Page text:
Sisters from Spain Deflect Appeal of Connecticut Gangs
BY Peter Farrelly
December 8-14, 1996 Issue | Posted 12/8/96 at 1:00 PM
BRIDGEPORT, Conn.—Bringing the Word of God to a teenager in the barrio of this coastal town takes patience, prayer and love. Fortunately, the Missionary Sisters of the Blessed Sacrament and Mary Immaculate have an abundance of all three.
At the southwest corner of this city, hard hit by economic decline, in a public housing facility named for famed circus promoter P.T. Barnum, six Sisters consecrated to the Blessed Sacrament and Mary Immaculate run a day-care center and a religious education program to counter the influence of the neighborhood gangs.
In this mostly Hispanic and African-American neighborhood, gangs have become a prevalent part of life. The Sisters are frequently asked to intercede on behalf of children whose frustrated parents see them mixing with the wrong crowd.
“They tell us their boys have gotten into bad company and ask what they should do,” explains Sister Presentación Zabala, the superior at the Convent of Mary Immaculate Formation Center. There aren't any easy answers, she adds. “Usually, we'll go and meet with the boy and see if we can find some way to steer him in another direction.” The nuns work closely with the parish school and Msgr. Frank Wissel, who supervises the Kolbe House of Studies, a home for boys with troubled backgrounds.
“Sometimes it's a long process. We go to their homes, we visit and we pray with them and we talk with them. We make progress little by little,” Sister Presentación says.
This type of mission has been the driving force of the order since its founding 100 years ago in Granada, Spain, by Mother Emilia Riquelme, a member of the upper class who felt drawn to serving the poor. She founded the Order to practice perpetual adoration of the Eucharist and to teach the poor about God's love. Each of the Order's convents has a Blessed Sacrament chapel. In its first century of existence, the order spread from Granada to Barcelona and Madrid, then to Brazil, Portugal, Bolivia, the United States and Columbia.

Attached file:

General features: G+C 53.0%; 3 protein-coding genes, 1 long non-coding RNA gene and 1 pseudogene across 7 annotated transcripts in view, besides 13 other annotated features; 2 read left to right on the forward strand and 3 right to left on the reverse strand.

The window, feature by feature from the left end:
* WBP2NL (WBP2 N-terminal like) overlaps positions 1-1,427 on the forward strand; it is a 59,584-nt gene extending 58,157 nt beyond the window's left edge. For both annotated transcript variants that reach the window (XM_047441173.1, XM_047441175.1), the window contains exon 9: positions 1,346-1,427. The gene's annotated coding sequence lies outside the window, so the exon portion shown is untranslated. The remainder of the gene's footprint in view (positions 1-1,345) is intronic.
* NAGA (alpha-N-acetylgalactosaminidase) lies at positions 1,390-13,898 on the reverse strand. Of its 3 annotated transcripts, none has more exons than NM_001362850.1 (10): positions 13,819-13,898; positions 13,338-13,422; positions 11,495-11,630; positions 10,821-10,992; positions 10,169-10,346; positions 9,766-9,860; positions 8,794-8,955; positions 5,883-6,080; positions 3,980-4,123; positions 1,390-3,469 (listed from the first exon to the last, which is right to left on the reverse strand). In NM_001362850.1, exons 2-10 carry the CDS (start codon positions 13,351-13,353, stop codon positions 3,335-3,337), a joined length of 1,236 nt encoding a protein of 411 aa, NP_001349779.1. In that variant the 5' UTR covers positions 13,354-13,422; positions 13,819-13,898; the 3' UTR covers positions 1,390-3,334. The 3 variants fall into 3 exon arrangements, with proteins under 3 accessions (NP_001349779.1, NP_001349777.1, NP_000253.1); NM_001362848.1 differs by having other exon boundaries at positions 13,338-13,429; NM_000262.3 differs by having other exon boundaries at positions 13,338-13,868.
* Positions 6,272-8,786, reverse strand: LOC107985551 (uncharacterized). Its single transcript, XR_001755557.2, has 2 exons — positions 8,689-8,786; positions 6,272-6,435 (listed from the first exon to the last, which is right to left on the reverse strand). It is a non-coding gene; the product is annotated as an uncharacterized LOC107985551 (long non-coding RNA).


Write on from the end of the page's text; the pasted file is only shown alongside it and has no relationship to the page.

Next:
As Spanish-speakers, the Sisters are naturally suited to minister to Hispanics. Las Madres, as they are called, have homes in three U.S. cities. In addition to their Bridgeport, Conn., house, they are active in Lowell, Mass., and in Newark, N.J.
In Bridgeport, the Sisters operate a day-care center for children of all faiths. Working single parents find it a vital service, since many cannot afford other types of day-care. “We charge them according to what they can pay,” says Sister Presentación.
Besides the day-care center, the Sisters' work with the religious education program at St. Peter's Church brings them into contact with those youths drawn to a life of vandalism and crime. “Many of the children are in the gangs,” Sister Presentación says, adding that it isn't hard to tell which ones. Some wear rosaries around their necks. “They don't know what the rosary is,” she explains. “They think that if they're wearing the rosaries, it will bring them good luck.” Sometimes, she says, a group will come to the convent and ask the Sisters for the rosaries, “but we tell them we can't-it would be sacrilegious.”
It's not just the boys who need the Sisters' help. Las Madres also have special programs for girls from 8- to 20-years-old on weekends, which feature study, discussions, craft work, and prayer. “We try to show them not only how to do things, but also to work on their spiritual formation,” says Sister Presentación. During the summer, the Sisters run a special vocational retreat for 25-30 girls from 17- to 26-years-of-age. Many of the girls have had an abortion and “they come to find some peace for their souls,” Sister Presentación says. Some end up joining the Order.
Sister Presentación says she has no concerns about working in the depressed neighborhoods where the youngsters live, not even at night. “They respect us,” she says. The Hispanics in the neighborhood, particularly those who belong to the nationwide “Latin Kings” gang, have a strong attachment to Las Madres and their convent. “They come here when they need food or clothing and they say, ‘you can be sure, we [will] protect you,’” says Sister Presentación.
Peter Farrelly is based in Bridgeport, Conn.
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